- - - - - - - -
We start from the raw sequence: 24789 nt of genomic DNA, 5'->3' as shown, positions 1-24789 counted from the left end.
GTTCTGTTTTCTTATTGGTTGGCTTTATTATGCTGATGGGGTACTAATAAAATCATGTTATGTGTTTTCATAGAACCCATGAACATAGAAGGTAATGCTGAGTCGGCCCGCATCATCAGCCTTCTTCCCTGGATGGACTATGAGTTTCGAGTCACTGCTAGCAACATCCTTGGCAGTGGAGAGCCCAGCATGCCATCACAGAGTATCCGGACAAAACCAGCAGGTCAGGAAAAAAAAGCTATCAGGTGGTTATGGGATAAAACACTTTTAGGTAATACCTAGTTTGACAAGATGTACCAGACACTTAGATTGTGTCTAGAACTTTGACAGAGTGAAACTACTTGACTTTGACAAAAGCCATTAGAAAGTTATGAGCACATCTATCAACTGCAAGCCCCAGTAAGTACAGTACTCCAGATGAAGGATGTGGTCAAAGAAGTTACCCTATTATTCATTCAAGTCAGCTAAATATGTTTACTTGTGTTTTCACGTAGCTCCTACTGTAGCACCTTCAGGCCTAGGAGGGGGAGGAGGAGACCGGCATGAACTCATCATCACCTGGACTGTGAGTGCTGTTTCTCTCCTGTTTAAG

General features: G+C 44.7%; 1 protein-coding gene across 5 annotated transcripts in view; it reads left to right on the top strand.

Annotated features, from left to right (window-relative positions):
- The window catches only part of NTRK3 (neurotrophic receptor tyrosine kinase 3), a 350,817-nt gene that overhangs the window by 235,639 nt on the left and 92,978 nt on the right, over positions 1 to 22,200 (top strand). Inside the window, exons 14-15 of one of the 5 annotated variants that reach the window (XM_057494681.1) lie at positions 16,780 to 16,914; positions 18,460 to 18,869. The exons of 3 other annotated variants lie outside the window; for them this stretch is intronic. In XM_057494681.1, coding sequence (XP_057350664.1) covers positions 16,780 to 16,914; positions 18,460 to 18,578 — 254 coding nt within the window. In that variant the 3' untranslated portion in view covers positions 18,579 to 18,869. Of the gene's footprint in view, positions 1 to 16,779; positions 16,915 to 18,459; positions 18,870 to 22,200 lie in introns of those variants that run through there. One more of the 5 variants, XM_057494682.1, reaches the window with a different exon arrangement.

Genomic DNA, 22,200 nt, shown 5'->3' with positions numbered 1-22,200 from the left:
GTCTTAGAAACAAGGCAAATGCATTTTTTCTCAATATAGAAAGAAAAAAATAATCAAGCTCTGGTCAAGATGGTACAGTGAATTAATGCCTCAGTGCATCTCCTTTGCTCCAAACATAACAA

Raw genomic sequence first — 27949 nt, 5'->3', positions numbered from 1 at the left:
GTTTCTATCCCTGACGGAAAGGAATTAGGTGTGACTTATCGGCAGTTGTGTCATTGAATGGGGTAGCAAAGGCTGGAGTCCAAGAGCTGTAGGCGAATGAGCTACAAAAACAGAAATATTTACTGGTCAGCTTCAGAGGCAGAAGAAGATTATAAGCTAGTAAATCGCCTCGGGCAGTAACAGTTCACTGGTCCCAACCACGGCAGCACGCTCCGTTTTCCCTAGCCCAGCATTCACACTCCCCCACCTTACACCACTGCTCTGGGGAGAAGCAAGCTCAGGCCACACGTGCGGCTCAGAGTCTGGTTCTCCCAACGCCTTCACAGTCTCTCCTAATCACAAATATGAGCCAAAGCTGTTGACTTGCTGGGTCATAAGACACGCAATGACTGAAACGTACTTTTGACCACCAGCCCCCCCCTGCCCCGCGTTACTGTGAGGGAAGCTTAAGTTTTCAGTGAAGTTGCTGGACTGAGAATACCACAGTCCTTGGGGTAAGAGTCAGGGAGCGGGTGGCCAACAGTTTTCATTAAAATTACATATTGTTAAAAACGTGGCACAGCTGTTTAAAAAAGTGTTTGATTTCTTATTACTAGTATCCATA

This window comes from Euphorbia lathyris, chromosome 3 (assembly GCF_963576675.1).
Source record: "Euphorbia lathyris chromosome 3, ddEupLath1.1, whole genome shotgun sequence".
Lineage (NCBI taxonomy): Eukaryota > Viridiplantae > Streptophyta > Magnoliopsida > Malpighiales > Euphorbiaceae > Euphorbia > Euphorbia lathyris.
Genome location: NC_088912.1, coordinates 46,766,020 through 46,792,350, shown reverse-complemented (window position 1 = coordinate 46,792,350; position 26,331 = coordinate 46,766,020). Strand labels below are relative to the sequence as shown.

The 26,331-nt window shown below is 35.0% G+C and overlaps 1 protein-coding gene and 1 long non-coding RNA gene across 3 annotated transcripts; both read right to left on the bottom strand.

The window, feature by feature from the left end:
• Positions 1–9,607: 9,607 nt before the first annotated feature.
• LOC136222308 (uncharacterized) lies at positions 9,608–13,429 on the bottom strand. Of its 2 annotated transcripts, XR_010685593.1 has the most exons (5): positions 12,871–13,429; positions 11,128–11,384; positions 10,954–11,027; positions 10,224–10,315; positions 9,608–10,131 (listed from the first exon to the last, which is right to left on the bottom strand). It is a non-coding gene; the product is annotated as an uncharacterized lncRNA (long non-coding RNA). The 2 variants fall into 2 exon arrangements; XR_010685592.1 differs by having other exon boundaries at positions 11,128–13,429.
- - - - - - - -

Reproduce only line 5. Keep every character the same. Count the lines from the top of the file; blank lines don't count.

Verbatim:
- The window catches only part of NTRK3 (neurotrophic receptor tyrosine kinase 3), a 350,817-nt gene that overhangs the window by 235,639 nt on the left and 92,978 nt on the right, over positions 1 to 22,200 (top strand). Inside the window, exons 14-15 of one of the 5 annotated variants that reach the window (XM_057494681.1) lie at positions 16,780 to 16,914; positions 18,460 to 18,869. The exons of 3 other annotated variants lie outside the window; for them this stretch is intronic. In XM_057494681.1, coding sequence (XP_057350664.1) covers positions 16,780 to 16,914; positions 18,460 to 18,578 — 254 coding nt within the window. In that variant the 3' untranslated portion in view covers positions 18,579 to 18,869. Of the gene's footprint in view, positions 1 to 16,779; positions 16,915 to 18,459; positions 18,870 to 22,200 lie in introns of those variants that run through there. One more of the 5 variants, XM_057494682.1, reaches the window with a different exon arrangement.